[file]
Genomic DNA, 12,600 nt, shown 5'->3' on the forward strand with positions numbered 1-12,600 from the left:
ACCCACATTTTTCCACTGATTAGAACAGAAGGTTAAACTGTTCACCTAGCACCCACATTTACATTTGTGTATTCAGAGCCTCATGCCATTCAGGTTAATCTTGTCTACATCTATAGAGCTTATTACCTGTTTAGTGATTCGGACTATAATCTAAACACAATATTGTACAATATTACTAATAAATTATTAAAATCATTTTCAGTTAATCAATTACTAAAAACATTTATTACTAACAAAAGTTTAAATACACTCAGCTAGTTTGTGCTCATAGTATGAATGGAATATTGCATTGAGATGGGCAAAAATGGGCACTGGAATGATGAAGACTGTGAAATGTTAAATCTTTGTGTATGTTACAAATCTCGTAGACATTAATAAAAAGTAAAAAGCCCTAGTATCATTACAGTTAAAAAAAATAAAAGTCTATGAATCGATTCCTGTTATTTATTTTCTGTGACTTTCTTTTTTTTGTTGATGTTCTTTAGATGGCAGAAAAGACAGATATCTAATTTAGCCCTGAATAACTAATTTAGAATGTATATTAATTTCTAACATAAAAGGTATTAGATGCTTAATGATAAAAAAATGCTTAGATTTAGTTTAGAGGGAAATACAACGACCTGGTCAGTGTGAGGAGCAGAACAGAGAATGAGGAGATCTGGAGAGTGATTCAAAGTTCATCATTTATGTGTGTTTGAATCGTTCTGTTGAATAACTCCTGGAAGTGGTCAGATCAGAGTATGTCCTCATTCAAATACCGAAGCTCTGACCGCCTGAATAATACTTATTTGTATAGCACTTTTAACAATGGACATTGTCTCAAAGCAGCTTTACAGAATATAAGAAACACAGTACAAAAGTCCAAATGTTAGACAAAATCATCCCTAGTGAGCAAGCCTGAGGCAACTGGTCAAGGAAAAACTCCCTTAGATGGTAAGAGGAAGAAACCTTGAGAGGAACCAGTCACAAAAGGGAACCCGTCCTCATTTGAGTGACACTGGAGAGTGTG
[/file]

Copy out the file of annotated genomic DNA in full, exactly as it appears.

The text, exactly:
Genomic DNA, 12,600 nt, shown 5'->3' on the forward strand with positions numbered 1-12,600 from the left:
ACCCACATTTTTCCACTGATTAGAACAGAAGGTTAAACTGTTCACCTAGCACCCACATTTACATTTGTGTATTCAGAGCCTCATGCCATTCAGGTTAATCTTGTCTACATCTATAGAGCTTATTACCTGTTTAGTGATTCGGACTATAATCTAAACACAATATTGTACAATATTACTAATAAATTATTAAAATCATTTTCAGTTAATCAATTACTAAAAACATTTATTACTAACAAAAGTTTAAATACACTCAGCTAGTTTGTGCTCATAGTATGAATGGAATATTGCATTGAGATGGGCAAAAATGGGCACTGGAATGATGAAGACTGTGAAATGTTAAATCTTTGTGTATGTTACAAATCTCGTAGACATTAATAAAAAGTAAAAAGCCCTAGTATCATTACAGTTAAAAAAAATAAAAGTCTATGAATCGATTCCTGTTATTTATTTTCTGTGACTTTCTTTTTTTTGTTGATGTTCTTTAGATGGCAGAAAAGACAGATATCTAATTTAGCCCTGAATAACTAATTTAGAATGTATATTAATTTCTAACATAAAAGGTATTAGATGCTTAATGATAAAAAAATGCTTAGATTTAGTTTAGAGGGAAATACAACGACCTGGTCAGTGTGAGGAGCAGAACAGAGAATGAGGAGATCTGGAGAGTGATTCAAAGTTCATCATTTATGTGTGTTTGAATCGTTCTGTTGAATAACTCCTGGAAGTGGTCAGATCAGAGTATGTCCTCATTCAAATACCGAAGCTCTGACCGCCTGAATAATACTTATTTGTATAGCACTTTTAACAATGGACATTGTCTCAAAGCAGCTTTACAGAATATAAGAAACACAGTACAAAAGTCCAAATGTTAGACAAAATCATCCCTAGTGAGCAAGCCTGAGGCAACTGGTCAAGGAAAAACTCCCTTAGATGGTAAGAGGAAGAAACCTTGAGAGGAACCAGTCACAAAAGGGAACCCGTCCTCATTTGAGTGACACTGGAGAGTGTG